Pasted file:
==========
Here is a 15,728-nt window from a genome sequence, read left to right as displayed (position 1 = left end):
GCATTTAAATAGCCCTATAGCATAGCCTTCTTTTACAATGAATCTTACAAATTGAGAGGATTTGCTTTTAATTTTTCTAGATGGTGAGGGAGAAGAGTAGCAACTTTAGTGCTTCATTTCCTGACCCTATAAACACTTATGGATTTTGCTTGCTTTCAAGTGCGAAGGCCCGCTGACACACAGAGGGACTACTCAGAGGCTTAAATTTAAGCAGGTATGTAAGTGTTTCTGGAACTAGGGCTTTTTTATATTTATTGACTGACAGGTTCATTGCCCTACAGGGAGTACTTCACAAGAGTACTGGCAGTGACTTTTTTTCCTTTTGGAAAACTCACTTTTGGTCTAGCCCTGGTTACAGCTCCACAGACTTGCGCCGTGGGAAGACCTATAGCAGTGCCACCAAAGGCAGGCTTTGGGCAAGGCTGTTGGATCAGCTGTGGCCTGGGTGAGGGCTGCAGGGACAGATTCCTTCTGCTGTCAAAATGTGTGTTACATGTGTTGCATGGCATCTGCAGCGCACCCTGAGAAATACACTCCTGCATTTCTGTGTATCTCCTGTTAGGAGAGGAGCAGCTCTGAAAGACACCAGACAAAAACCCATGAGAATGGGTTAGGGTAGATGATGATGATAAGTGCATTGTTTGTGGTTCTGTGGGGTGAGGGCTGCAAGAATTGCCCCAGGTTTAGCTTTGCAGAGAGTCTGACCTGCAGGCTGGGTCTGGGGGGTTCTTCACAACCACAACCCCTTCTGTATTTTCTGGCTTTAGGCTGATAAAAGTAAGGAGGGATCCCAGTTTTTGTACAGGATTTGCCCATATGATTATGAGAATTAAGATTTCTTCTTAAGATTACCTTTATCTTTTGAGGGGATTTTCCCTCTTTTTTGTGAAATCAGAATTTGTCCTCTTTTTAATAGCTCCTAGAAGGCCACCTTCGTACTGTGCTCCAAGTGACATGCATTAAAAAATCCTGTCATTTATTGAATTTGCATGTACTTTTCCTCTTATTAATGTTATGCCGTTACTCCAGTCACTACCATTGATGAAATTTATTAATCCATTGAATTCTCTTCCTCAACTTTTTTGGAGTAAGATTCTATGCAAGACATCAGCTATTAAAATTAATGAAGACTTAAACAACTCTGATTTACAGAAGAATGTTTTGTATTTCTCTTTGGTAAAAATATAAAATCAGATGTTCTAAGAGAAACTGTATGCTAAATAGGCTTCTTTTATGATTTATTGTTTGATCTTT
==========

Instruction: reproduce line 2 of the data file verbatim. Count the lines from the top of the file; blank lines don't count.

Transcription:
GCATTTAAATAGCCCTATAGCATAGCCTTCTTTTACAATGAATCTTACAAATTGAGAGGATTTGCTTTTAATTTTTCTAGATGGTGAGGGAGAAGAGTAGCAACTTTAGTGCTTCATTTCCTGACCCTATAAACACTTATGGATTTTGCTTGCTTTCAAGTGCGAAGGCCCGCTGACACACAGAGGGACTACTCAGAGGCTTAAATTTAAGCAGGTATGTAAGTGTTTCTGGAACTAGGGCTTTTTTATATTTATTGACTGACAGGTTCATTGCCCTACAGGGAGTACTTCACAAGAGTACTGGCAGTGACTTTTTTTCCTTTTGGAAAACTCACTTTTGGTCTAGCCCTGGTTACAGCTCCACAGACTTGCGCCGTGGGAAGACCTATAGCAGTGCCACCAAAGGCAGGCTTTGGGCAAGGCTGTTGGATCAGCTGTGGCCTGGGTGAGGGCTGCAGGGACAGATTCCTTCTGCTGTCAAAATGTGTGTTACATGTGTTGCATGGCATCTGCAGCGCACCCTGAGAAATACACTCCTGCATTTCTGTGTATCTCCTGTTAGGAGAGGAGCAGCTCTGAAAGACACCAGACAAAAACCCATGAGAATGGGTTAGGGTAGATGATGATGATAAGTGCATTGTTTGTGGTTCTGTGGGGTGAGGGCTGCAAGAATTGCCCCAGGTTTAGCTTTGCAGAGAGTCTGACCTGCAGGCTGGGTCTGGGGGGTTCTTCACAACCACAACCCCTTCTGTATTTTCTGGCTTTAGGCTGATAAAAGTAAGGAGGGATCCCAGTTTTTGTACAGGATTTGCCCATATGATTATGAGAATTAAGATTTCTTCTTAAGATTACCTTTATCTTTTGAGGGGATTTTCCCTCTTTTTTGTGAAATCAGAATTTGTCCTCTTTTTAATAGCTCCTAGAAGGCCACCTTCGTACTGTGCTCCAAGTGACATGCATTAAAAAATCCTGTCATTTATTGAATTTGCATGTACTTTTCCTCTTATTAATGTTATGCCGTTACTCCAGTCACTACCATTGATGAAATTTATTAATCCATTGAATTCTCTTCCTCAACTTTTTTGGAGTAAGATTCTATGCAAGACATCAGCTATTAAAATTAATGAAGACTTAAACAACTCTGATTTACAGAAGAATGTTTTGTATTTCTCTTTGGTAAAAATATAAAATCAGATGTTCTAAGAGAAACTGTATGCTAAATAGGCTTCTTTTATGATTTATTGTTTGATCTTT